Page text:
"You're trying to read the contents of an entire library by walking through the aisles. You gotta open the books to know what's really going on inside."
What if someone else could read your mind? Does that thought scare you off? Or can you see some perspectives and opportunities in this technology? And how long would it take before a government would order their secret service to focus on it and obtain the required technology? Before you know it, you're in the middle of a "Big Brother" situation. You're not only monitored visually, but also your personal thoughts are intercepted. Or worse, a certain dictatorial mindset is being penetrated into your consciousness. Every power-hungry nutcase starts drooling after seeing this method. That's the basic idea of "Listening". A technological innovation with far-reaching effects mixed with a personal crisis.
Ultimately, my general feeling about "Listening" is of a disappointed nature. The film had so much potential and opportunities, but because of some faint situations and a fairly implausible denouement, it's reduced to a laudable attempt. Let there be no doubt, the original idea is far from bad. A revolutionary development in the neurological sector, realistically portrayed with an abundance of technical equipment and commented upon in a complicated jargon. Although the latter tends to sound like outright gibberish sometimes. Could this technology be achieved in reality, this clearly would lead to the bankruptcy of the mobile telephony industry.
Most of the scenes take place in a messy garage. However, these are the most compelling fragments in this film. Also they used a remarkable wide range of colors. The various chapters are filmed in a different flashy color. This requires some adjustment and it started me worrying about the color scheme of my television. Every time a blue, red or yellow fragment appeared, I checked my settings. But in the end this gave the film its own personal touch. The disadvantage of a low-budget film is of course the low budget (how surprising) what leads to a limited use of stunning visual effects. This becomes abundantly clear with the stereoscopic images during a telepathic connection.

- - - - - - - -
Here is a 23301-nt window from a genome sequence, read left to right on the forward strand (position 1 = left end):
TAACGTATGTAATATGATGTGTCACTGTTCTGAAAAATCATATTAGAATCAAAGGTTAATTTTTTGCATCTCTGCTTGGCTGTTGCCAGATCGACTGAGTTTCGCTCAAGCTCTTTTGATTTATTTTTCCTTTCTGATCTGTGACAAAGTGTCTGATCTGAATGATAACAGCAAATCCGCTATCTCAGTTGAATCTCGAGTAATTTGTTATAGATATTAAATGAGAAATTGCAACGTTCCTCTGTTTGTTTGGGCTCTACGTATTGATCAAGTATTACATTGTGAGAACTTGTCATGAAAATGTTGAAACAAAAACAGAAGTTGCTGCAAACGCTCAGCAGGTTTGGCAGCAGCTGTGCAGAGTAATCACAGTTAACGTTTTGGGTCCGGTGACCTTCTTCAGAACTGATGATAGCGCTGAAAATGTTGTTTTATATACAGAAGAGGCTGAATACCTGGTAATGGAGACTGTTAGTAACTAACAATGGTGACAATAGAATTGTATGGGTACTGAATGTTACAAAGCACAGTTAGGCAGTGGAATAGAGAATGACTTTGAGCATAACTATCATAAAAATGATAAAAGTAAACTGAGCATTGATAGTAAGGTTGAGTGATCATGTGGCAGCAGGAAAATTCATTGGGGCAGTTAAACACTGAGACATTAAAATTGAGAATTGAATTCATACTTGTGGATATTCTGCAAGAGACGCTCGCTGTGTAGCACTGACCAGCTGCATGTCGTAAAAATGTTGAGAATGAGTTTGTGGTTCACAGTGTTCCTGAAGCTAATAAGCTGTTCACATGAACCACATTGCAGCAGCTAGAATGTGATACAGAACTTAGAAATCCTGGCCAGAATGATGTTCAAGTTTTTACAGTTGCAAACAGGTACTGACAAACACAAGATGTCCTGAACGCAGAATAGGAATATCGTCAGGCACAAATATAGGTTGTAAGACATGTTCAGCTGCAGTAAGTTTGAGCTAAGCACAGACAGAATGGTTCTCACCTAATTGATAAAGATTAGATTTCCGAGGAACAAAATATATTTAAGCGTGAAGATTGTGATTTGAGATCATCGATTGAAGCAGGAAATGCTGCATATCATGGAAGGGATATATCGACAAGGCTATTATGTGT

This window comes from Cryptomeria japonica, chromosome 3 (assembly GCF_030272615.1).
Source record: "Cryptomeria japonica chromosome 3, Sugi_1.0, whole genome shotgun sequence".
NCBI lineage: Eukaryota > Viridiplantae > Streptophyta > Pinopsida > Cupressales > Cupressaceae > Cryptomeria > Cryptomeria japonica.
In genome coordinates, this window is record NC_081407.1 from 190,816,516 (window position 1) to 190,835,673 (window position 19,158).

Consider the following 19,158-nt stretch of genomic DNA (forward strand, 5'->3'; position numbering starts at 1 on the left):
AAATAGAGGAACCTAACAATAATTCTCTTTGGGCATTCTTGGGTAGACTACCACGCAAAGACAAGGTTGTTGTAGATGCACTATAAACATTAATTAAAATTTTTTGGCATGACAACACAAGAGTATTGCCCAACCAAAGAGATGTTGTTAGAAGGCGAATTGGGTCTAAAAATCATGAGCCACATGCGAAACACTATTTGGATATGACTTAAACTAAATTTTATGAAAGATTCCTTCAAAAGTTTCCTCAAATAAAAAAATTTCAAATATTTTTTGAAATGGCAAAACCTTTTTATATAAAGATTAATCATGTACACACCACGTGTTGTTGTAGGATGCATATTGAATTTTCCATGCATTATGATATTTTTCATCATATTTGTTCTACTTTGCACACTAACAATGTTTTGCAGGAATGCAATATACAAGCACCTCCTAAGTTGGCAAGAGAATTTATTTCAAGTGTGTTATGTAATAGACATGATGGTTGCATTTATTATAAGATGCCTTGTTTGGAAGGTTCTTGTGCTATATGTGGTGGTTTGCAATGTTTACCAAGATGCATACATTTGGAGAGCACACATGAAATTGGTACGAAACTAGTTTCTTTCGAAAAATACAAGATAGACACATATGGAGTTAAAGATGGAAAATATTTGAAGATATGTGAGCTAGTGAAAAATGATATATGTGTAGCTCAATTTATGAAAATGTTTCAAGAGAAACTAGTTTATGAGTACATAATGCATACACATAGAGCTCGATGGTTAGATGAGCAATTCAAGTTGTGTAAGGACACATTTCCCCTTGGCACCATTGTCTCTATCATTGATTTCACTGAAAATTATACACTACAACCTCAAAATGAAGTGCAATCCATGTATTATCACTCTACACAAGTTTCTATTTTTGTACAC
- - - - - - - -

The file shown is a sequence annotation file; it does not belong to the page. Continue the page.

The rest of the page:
The only things remaining are the characters and the philosophy behind the story. The core idea behind the story is crucial in order to make a low-budget movie successful. If it doesn't look impressive, the story must be intriguing enough to make it interesting. As I said earlier, the idea was interesting enough and had plenty of material to provoke discussions. I can imagine that this will be debated widely.
Unfortunately, the whole is a bit weakened by the poor worked-out personal problems that David (Thomas Stroppel) and Ryan (Artie Ahr) are facing. There are also a few illogical things and there are some unfortunate developments. I thought it was a bit cheap that the first used telepathic thoughts were of an erotic nature. An attempt to substantiate the theory that a man is thinking about that, most of the time? And the fact that an ancient Buddhist meditation method is able to withstand this high-tech magic, was a bit too easy. And safety precautions during the grand finale were a joke. But besides these tiny flaws, this was a not so unkind cyberpunk movie.
Review by Peter Pluymers from the Internet Movie Database.